Mobile operator O2 and broadband giant Virgin Media have agreed terms for a merger to create a £31bn competitor to BT.
Talks between the pair were confirmed earlier this week and on Friday the pair's parent companies indicated a deal had been reached on a 50-50 merger.
O2, which is owned by Spanish group Telefonica, is the UK’s largest phone company with 23mln mobile users while Virgin, part of the Liberty Global group, has six million cable and broadband customers.
Combining with Liberty Global's Virgin Media will enable the enlarged operator to offer a full range of services to customers or a converged offering, or so-called quad-play, of broadband, mobile, entertainment and telephony.
Jose Maria Alvarez-Pallete of Telefónica was quoted was saying: "Combining O2's number one mobile business with Virgin Media's superfast broadband network and entertainment services will be a game-changer in the UK, at a time when demand for connectivity has never been greater or more critical."
Telefónica has been considering options for O2 since 2016, when European antitrust regulators blocked a £10bn takeover by Three UK.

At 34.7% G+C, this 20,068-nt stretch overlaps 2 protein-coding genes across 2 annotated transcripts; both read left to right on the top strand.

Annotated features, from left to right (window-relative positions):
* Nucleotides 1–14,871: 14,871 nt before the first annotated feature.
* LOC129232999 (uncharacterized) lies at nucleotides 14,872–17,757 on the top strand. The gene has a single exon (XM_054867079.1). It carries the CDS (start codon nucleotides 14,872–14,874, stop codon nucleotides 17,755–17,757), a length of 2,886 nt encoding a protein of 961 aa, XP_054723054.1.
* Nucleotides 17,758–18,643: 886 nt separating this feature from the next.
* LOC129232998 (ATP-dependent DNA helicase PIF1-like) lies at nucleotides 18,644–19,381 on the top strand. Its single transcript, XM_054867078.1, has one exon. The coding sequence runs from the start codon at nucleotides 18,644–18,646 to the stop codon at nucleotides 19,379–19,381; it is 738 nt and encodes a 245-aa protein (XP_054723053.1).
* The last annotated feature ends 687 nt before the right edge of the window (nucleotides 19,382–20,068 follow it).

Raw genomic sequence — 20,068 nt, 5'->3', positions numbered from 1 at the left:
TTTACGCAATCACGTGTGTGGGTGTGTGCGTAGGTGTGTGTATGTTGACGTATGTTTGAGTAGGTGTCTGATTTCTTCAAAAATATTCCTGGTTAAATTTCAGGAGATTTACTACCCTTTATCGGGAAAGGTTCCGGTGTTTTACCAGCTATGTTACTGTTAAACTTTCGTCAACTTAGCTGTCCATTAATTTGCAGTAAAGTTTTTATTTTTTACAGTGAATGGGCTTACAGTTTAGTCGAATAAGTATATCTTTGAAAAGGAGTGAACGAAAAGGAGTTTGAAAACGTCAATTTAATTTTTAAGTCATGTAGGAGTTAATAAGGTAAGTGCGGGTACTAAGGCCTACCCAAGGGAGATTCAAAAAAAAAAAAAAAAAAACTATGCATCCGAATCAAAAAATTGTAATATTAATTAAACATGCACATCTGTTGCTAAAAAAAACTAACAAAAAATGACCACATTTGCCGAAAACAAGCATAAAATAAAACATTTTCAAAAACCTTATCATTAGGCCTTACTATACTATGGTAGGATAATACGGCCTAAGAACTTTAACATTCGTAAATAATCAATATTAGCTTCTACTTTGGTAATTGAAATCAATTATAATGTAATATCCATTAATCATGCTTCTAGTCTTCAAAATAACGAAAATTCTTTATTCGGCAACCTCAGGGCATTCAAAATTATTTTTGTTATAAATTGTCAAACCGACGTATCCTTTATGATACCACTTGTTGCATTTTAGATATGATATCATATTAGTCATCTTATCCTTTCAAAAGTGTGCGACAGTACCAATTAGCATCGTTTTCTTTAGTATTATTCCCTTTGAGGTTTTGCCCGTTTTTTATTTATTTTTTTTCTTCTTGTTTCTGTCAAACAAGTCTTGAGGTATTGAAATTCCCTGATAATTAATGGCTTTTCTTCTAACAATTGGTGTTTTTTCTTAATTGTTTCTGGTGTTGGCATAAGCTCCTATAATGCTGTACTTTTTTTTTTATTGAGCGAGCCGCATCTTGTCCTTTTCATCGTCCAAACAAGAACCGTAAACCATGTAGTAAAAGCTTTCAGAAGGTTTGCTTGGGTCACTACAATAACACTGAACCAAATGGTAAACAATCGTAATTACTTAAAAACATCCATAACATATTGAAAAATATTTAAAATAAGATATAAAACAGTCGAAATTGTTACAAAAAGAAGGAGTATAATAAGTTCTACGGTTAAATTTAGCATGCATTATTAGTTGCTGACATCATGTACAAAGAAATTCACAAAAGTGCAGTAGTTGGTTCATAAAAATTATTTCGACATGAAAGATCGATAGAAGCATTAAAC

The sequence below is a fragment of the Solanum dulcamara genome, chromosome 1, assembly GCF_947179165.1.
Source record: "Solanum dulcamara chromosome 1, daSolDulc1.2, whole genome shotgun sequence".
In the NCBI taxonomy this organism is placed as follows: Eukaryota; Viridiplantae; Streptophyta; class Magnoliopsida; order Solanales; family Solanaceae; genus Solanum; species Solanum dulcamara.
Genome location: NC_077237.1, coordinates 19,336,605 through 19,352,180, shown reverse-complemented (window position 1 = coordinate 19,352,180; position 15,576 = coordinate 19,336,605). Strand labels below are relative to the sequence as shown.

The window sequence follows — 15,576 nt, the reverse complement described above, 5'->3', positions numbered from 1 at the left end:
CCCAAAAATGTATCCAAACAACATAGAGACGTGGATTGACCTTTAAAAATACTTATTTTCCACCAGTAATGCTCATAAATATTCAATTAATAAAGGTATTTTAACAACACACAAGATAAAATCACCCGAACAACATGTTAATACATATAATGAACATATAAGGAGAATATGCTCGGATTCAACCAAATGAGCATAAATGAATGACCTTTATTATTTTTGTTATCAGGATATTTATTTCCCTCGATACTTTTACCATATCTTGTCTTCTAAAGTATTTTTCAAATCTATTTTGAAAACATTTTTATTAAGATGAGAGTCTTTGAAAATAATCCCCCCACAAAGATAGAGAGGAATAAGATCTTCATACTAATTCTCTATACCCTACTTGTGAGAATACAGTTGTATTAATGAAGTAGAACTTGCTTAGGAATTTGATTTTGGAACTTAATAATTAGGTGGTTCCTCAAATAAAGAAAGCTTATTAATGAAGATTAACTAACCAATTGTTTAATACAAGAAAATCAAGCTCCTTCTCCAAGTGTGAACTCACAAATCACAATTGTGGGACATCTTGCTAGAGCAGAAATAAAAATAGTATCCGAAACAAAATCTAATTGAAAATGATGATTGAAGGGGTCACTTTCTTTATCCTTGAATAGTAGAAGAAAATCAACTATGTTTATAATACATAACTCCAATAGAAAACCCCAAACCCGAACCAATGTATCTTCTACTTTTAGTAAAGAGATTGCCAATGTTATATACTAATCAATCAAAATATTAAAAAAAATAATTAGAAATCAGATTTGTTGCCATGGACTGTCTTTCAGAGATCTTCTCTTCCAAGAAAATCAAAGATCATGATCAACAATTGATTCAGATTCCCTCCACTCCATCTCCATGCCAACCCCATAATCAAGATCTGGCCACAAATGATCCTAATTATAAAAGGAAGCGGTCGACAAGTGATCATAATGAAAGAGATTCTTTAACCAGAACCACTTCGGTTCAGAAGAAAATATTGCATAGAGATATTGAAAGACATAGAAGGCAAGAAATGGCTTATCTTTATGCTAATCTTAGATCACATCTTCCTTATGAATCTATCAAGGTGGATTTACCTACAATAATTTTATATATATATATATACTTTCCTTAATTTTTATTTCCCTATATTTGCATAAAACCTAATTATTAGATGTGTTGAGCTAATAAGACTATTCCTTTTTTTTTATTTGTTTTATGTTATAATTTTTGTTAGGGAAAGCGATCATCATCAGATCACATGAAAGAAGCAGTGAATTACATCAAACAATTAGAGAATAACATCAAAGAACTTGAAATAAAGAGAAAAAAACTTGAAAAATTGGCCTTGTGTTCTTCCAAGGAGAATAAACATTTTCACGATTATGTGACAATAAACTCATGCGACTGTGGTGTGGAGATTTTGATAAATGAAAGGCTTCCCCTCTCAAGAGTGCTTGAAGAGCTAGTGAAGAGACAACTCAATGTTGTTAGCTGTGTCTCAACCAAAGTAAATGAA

Analysts at Deutsche Bank said the deal should meet limited obstacles by the regulator.
"The transaction would resolve both companies' long-term strategies for fixed-mobile convergence and provide an increased customer base for Virgin Media to cross-sell its broadband and TV services, potentially ahead of a push by Virgin Media into fixed retail and infrastructure deployment in the 50% of the UK which is not covered by Virgin Media's network today," they said in a note to clients.
One potential wrinkle is an already agreed deal between Liberty Global and Vodafone PLC (LON:VOD), which was due to host all of Virgin Media's customers on its network from the end of 2021, though the analysts suggested Virgin Media would move on O2's network.